(More images in the Flickr set if you want them.
10 Jun, Sat, 22:41:36 Google: funny johnson tuna add
13 Jun, Tue, 12:46:18 Google: johnson porn wikipedia
14 Jun, Wed, 22:03:12 Google: dissertation revising book length
"Please take your iPod headphones out during the exam."
"Yes, you showed up to all the classes and turned in all the assignments. But that, in itself, won't earn you an A. This isn't high school."1
"No, it's not a freedom of speech issue. If you really want to, you can use your email@example.com account to email your proposal to the client you're working with in this class, but I'm going to take points off your grade for being unprofessional. Your email address is part of the professional identity you're building, and I think it would suggest the wrong profession."
"Don't lean over to the person next to you during a quiz and whisper something, then start laughing. Even it's a really, really funny 4/20 joke."
"It's probably not a good idea to email your professor the pornographic pictures you downloaded from the Internet. It's not professional."2
"I'm sorry that you might be deported, but that's not a valid reason for me to change your grade."
"That's fine, go ahead and answer the cellphone. The class can wait."3
"Hey. Wake up the guy next to you. Go ahead. Whack him really hard on the arm. If I have to be awake, so does he.... [whack] Good morning."
1This one got me in hot water, since I was a TA at the time and the local high school principal's offspring was in my class. Funny story, though.
2The student in question claimed he thought he was attaching the file with his homework. He looked mortified enough when I called him into my office to talk about it, I let him off with a warning.
3About three times a semester.
Stuck in a motel outside North Bay, Ontario, I couldn't find anything to watch on TV. (We don't have cable or satellite at home, so I've lost the ability to sustain much interest in TV. Even that old standby, the Weather Channel.)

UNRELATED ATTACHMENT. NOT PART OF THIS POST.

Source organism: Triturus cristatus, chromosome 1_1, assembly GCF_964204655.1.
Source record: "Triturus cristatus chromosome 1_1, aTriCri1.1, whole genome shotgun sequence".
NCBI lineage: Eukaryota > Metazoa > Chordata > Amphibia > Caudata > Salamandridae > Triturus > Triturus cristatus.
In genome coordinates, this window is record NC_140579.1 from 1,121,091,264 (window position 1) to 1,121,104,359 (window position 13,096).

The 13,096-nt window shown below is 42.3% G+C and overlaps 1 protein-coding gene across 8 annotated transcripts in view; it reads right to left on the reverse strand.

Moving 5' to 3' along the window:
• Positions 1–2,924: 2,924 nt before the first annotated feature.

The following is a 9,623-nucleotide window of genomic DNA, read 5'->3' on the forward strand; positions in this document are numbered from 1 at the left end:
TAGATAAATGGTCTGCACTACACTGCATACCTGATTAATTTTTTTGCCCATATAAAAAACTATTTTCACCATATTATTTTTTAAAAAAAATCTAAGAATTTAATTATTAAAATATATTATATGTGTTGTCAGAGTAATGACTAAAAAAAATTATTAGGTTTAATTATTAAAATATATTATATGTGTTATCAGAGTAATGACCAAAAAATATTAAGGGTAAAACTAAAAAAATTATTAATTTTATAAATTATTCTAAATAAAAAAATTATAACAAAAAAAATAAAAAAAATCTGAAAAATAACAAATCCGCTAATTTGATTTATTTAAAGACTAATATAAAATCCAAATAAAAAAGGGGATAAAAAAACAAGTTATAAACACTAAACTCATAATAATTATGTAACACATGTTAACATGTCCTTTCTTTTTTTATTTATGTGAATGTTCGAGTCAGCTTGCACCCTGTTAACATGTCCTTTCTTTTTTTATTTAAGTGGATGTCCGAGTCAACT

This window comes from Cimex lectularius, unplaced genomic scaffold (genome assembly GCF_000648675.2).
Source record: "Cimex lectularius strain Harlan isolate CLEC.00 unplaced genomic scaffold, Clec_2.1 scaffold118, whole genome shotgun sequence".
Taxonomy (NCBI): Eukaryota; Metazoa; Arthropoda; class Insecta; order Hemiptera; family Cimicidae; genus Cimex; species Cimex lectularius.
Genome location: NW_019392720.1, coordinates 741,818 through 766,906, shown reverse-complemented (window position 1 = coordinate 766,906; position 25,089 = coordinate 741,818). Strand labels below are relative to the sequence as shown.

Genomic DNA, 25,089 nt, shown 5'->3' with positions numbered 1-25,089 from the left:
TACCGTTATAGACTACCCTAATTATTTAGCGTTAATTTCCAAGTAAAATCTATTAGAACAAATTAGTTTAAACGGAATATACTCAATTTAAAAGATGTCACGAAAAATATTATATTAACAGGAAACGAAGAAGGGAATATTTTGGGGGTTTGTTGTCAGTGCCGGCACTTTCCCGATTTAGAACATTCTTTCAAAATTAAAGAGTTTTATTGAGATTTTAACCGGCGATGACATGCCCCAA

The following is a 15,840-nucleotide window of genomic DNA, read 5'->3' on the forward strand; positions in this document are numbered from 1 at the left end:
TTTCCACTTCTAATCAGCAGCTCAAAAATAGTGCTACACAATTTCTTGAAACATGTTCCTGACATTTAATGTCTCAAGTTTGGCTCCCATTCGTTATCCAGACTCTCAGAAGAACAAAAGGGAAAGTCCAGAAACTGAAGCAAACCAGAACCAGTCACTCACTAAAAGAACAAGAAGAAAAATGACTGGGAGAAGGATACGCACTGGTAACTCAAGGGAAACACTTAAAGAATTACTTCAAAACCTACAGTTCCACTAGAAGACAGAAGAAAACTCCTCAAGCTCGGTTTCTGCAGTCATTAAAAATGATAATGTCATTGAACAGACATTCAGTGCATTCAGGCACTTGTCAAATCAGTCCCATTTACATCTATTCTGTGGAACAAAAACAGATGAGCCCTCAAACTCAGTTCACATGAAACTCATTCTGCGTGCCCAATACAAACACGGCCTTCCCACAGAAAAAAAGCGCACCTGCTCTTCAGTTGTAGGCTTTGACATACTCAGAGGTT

I ended up watching an apparently abandoned pilot for "Nobody's Watching," which the WB commissioned but then WB dissolved.
The circularity of the premise is interesting: it's a faux-reality TV show about two guys from Ohio that the WB hires to make a sitcom. Which, of course, makes it easy to do invisible fourth-wall jokes (during the pilot, the main characters, in front of an apparently real studio audience, who are pretending to be a fake studio audience for the sake of the show's premise, realize that they can say the name of any US state and have a portion of the audience cheer) as well as skewer TV sitcoms in general (at one point, a character observes that as long as a show can make some audience happy, it'll stay on the air, no matter how bad it is. The two main characters yell, in unison, "Coach!").
Maybe it'll get picked up by someone. Although if it stays on YouTube, I'll be more likely to watch it.
Leaves and seedpods from trees at the shoreline blown up against porch windows during a storm last weekend.
Web Zen this week has a batch of Advertising Zen links, including one to a McSweeney's post, "Scenes from the Lord of the Rings That Might Have Been Used As Setups For Bad Commercials Had the Filmmakers Not Respected the Material."
EXT. ORC CAMP, ON THE DOORSTEP OF FANGORN FOREST
ORC: I'm starving. We ain't 'ad nothin' but maggoty bread for three stinkin' days! What about them? (Indicates hobbits.) They're fresh.
URUK-HAI: They are not for eating!
ORC: What about their legs? They don't need those. Ooh—they look tasty.
URUK-HAI: They will need their legs, you scum!
URUK-HAI: To be first in line when Gorman Mitsubishi opens its doors February 18. For one day only, they're offering up to $3,000 in dealer incentives on all 2006 models.
ORC: (Incredulous.) Even the hot new Eclipse?!
ORC: Arghhh! What are we waiting for?!